“I can't take away your sin until you understand my grace.”  In my mind, grace meant another chance, specifically, another chance to run the gauntlet.  I had to try to get through the tests without falling down, but if I did, I could try again.  Unfortunately, each successive attempt found me starting with greater injuries than the time before, so I fell sooner.  To be honest, I didn't find grace a very hopeful concept.  I knew that a second chance at running the gauntlet shouldn't be the definition of grace, but grace didn't seem very powerful and motivating.  I felt pretty sure I could prove that even before the just judge:  those times I wasn't punished and did the same thing again, those people who weren't punished and kept doing wrong, those times I let wrongs go and was hurt again by the same people.  In my mind, grace needed force and punishment to help it achieve its intended purpose, yet God indicated that my perspective on grace was wrong.

I longed to be perfect and sinless, but God said that couldn't happen until I understood His grace.  So I prayed again, “Then, please, teach me your grace!”  I also began to meditate on this exchange.  The understanding that God cherishes His vision of me as a beautiful image was comforting and life-giving.  I had a pretty poor image of myself.  His statement about my being afraid of Him led me to confess to Him a few months later that I didn't really love Him but was serving Him out of fear.  It was troubling that I wasn't fulfilling the most important command, but was only trying to act as if I were.  His statement that He couldn't take away my sin until I understood His grace kept me seeking to understand grace.  Nearly four years later, I have come to understand that at least part of what God was trying to teach me is that grace is not removal, grace is supply.   Fear has to do with punishment and removes strength from us, but grace has to do with love and gives to us strength, power, and even authority.  We need strength to fight the battle, so we must put aside fear, guilt, worry.  I have also come to see that what Christ did on the cross was bigger and more powerful than anything I imagined.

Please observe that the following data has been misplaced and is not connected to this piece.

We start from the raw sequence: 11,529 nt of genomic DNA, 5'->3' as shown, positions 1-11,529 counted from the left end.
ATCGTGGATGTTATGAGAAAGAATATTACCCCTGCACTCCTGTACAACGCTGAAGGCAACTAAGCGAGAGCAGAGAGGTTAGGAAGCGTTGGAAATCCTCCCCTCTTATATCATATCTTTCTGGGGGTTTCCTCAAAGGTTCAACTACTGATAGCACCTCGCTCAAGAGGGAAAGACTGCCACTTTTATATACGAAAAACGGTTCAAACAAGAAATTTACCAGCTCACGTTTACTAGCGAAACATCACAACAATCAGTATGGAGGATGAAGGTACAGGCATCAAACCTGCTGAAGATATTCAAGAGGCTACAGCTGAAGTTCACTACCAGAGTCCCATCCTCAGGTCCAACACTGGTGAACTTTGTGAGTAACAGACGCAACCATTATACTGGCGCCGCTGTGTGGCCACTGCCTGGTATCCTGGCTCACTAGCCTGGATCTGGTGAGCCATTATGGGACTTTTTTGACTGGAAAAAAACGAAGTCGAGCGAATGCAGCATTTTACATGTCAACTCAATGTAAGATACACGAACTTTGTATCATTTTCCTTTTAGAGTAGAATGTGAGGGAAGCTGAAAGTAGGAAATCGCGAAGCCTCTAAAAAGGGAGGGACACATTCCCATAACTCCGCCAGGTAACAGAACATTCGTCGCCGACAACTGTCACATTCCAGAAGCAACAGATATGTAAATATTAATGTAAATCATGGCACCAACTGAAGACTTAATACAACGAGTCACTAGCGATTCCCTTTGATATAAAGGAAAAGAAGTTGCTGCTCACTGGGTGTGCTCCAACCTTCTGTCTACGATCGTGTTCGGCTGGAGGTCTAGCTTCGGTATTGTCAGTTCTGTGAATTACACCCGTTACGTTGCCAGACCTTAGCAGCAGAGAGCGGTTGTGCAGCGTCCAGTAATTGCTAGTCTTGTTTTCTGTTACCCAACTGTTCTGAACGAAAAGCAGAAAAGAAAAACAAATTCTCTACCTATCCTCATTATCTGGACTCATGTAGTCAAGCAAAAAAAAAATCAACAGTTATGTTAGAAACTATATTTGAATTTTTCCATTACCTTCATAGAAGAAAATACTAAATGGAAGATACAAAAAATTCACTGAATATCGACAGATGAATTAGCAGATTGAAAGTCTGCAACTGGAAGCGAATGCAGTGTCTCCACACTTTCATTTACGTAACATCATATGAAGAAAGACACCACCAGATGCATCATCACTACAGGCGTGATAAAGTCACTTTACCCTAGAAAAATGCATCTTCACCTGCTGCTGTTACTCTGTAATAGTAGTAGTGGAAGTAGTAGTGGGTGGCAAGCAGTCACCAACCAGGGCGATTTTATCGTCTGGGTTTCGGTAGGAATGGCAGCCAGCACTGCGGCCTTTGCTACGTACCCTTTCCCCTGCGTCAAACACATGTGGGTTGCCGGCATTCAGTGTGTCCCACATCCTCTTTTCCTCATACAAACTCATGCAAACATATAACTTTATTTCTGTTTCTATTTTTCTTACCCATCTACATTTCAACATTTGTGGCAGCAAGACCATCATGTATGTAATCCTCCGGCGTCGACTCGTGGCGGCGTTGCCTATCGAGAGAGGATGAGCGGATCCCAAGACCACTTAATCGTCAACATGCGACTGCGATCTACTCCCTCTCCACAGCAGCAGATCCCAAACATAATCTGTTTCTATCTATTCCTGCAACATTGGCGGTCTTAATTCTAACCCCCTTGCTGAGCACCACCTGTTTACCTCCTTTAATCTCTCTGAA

We need to know that God chooses not to see the sin at work in us, but has placed it behind His back on Christ's shoulders at the cross.  When He looks at us, He does not see failures and sinners, but rather, He sees favored, beloved, pleasing sons and daughters.  In John Jesus says that God the Father loves us even as He loves Jesus, not less than, not differently from, but just as.  We also need to ask God to give us a true understanding of grace and the immensity of its power and authority and effectiveness.

Now, I need to tell you, shortly after I had this experience, I was sharing with a woman I highly respected, and she told me she didn't think that the experience was from God.  I've been reluctant to share this story on the blog for fear of the same thing happening, but this past week, two things happened that have nudged me to share.  Firstly, my oldest daughter, Alitzah, drew a two-sided picture based on a conversation she had had with God.  On one side of the paper, she drew God smiling down at people enjoying creation; on the other, she drew God with His back to someone sinning. Secondly, I ran across a verse.  In Isaiah 38:17, Hezekiah says, "for thou hast cast all my sins behind thy back."   I felt it was time to share.

God smiles Alitzah-24Feb-2014-God_turns_his_back